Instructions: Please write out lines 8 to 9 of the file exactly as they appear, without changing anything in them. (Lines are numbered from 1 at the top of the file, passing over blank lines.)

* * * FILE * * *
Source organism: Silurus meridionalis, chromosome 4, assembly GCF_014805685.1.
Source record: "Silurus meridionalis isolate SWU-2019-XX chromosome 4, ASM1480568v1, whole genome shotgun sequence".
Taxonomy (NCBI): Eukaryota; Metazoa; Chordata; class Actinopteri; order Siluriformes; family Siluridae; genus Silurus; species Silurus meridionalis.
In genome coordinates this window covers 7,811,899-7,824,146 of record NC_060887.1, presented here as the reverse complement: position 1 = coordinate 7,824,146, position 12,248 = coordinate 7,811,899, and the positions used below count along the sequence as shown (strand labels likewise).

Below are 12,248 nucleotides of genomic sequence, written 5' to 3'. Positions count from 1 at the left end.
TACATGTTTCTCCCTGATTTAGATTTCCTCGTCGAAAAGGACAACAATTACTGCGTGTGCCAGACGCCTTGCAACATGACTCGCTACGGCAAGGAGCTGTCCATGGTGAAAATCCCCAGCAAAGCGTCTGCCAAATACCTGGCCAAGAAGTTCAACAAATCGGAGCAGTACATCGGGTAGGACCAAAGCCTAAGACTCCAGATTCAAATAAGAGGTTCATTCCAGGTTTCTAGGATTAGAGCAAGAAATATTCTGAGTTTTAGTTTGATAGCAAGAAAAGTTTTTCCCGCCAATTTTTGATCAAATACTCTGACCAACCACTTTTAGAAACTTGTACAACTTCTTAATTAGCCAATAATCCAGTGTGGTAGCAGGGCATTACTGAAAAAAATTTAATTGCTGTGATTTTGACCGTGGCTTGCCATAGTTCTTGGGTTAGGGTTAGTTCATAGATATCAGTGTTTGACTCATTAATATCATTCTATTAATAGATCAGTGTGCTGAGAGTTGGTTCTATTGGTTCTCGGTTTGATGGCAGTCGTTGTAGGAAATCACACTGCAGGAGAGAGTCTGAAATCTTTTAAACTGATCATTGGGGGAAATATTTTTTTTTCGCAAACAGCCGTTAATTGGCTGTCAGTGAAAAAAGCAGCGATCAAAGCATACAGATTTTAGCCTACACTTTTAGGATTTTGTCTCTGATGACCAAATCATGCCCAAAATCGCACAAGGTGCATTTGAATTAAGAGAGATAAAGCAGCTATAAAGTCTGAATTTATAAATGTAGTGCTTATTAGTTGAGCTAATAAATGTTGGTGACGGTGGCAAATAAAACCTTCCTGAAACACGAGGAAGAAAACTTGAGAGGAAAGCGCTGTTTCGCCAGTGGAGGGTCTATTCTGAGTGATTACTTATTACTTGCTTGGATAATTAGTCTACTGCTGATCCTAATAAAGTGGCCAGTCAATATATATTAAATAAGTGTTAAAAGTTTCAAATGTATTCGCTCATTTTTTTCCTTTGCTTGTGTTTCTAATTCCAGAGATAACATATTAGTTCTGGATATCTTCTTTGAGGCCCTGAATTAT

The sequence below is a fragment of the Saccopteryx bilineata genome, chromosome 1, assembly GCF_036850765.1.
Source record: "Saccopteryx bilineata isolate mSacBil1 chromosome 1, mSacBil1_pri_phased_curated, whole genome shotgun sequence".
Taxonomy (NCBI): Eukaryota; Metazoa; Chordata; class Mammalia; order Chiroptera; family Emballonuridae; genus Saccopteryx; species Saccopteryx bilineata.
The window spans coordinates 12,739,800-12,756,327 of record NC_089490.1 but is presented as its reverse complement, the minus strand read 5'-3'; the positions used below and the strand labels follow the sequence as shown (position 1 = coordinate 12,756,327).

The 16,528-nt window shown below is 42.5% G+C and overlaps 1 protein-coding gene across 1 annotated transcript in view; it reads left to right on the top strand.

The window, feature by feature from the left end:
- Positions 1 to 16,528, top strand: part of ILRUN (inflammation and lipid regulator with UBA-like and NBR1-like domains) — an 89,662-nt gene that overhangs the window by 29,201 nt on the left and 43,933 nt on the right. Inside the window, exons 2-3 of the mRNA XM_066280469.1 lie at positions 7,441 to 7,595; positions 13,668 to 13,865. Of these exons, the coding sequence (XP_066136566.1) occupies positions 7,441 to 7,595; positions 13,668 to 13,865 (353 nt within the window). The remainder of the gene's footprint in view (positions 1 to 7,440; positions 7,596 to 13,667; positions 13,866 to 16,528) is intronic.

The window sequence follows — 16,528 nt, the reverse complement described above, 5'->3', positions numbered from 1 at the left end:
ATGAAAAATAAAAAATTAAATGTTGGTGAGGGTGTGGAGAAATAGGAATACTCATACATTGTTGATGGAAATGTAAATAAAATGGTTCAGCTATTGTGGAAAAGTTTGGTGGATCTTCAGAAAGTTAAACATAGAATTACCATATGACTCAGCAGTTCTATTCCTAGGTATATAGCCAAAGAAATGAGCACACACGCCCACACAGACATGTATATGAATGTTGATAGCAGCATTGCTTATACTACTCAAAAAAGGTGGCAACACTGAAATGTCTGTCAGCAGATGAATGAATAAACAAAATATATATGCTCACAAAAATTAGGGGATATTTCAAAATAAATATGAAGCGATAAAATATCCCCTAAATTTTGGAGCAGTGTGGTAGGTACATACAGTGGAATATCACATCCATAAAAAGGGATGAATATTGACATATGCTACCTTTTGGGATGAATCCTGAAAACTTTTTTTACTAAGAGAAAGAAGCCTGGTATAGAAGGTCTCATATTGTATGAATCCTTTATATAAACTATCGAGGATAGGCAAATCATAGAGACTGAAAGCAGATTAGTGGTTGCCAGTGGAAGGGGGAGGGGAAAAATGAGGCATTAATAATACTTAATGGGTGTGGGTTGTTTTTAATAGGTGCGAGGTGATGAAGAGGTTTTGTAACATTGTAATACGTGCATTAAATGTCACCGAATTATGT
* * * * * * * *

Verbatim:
Source record: "Saccopteryx bilineata isolate mSacBil1 chromosome 1, mSacBil1_pri_phased_curated, whole genome shotgun sequence".
Taxonomy (NCBI): Eukaryota; Metazoa; Chordata; class Mammalia; order Chiroptera; family Emballonuridae; genus Saccopteryx; species Saccopteryx bilineata.